New Data-Driven Climate Action Planning Tool from the World Bank

The World Bank and partners have designed CURB, a free data-driven climate action planning tool to help cities more easily identify and prioritize cost-effective, efficient ways to reduce carbon emissions and improve urban livelihoods.

During Climate Week NYC in September 2016, the World Bank, together with C40 Cities, the Compact of Mayors, and other partners, launched a new planning tool called “CURB: Climate Action for Urban Sustainability,”.

“CURB provides tailored analyses that can help city officials more easily identify, prioritize, and plan cost-effective and efficient ways to reduce carbon emissions,” said Stephen Hammer, Manager of Climate Policy at the World Bank, who led CURB’s development.

The CURB tool relies on city-specific data to estimate the cost, feasibility, and impact of a range of climate actions under different scenarios. Using CURB, city officials can:

  • Explore an array of climate-smart options—from more efficient transport systems to retrofitted buildings;
  • Define what goals are realistic;
  • Simulate technology and policy changes to assess the best course of action; and
  • Analyze project financials to determine cost-savings and returns on investment.

No data? No problem.

One of the notable features of CURB is proxy data: if a city is missing data or other specific information, it allows officials to use data from peer cities or countries to plan targeted approaches. As a result, all cities can use CURB’s capabilities to their full potential, regardless of size or income level. It is one of the first free tools of this sort that can be applied comprehensively across a range of sectors for cities in both developing and developed countries.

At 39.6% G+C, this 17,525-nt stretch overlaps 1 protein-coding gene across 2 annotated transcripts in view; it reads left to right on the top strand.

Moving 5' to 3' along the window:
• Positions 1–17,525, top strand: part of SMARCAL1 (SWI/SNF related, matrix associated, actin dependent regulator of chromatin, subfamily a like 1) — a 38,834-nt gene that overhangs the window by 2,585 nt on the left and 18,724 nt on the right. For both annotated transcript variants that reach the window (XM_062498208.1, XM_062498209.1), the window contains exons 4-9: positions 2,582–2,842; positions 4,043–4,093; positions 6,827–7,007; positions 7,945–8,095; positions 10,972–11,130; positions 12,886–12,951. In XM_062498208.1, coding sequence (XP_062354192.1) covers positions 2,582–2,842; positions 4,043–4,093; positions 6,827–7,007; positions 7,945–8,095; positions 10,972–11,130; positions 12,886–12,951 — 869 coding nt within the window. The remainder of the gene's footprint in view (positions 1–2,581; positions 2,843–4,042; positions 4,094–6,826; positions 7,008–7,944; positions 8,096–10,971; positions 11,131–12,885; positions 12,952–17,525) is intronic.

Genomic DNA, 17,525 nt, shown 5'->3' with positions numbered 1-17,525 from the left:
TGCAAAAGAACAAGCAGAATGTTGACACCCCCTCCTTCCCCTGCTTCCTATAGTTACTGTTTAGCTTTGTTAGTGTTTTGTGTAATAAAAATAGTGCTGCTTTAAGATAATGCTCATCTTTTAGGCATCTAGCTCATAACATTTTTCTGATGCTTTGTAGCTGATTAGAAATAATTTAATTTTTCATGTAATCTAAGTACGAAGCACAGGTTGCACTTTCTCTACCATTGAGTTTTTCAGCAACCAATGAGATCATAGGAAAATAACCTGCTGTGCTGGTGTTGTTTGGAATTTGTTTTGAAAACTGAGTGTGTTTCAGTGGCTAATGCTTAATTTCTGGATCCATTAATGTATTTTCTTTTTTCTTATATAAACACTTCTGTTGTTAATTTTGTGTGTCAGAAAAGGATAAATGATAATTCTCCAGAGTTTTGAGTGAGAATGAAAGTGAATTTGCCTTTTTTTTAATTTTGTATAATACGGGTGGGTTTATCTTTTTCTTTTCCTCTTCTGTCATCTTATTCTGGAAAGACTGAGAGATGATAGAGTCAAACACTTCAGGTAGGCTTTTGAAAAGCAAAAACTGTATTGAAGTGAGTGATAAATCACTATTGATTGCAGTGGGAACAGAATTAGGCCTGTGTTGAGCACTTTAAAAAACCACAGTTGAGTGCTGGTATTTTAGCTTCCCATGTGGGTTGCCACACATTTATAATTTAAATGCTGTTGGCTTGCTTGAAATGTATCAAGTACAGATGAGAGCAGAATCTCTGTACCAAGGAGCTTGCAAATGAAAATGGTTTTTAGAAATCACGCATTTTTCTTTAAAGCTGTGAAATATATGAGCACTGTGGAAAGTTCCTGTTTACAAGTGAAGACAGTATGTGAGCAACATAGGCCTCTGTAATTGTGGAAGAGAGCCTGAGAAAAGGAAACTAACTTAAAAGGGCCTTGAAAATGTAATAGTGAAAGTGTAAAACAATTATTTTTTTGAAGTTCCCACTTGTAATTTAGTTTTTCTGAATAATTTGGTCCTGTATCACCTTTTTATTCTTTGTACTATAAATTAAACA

“The availability of proxy data is particularly important in low-capacity cities, as they can take advantage of comparable data that already exists elsewhere,” said Silpa Kaza, Urban Specialist with the World Bank. “This is one of many design features that respond to the need to make all aspects of the tool readily accessible to its primary intended audience—local government users.”

More than 100 other cities across the world, including Johannesburg, Buenos Aires, Bangalore, and Chennai are deploying or have committed to using the CURB tool.

CURB is an outgrowth of the work of the World Bank’s Task Force to Catalyze Climate Action, in partnership with the C40 Cities Climate Leadership Group (C40), AECOM Consulting and the Compact of Mayors.

To learn more about the CURB tool, visit http://www.worldbank.org/curb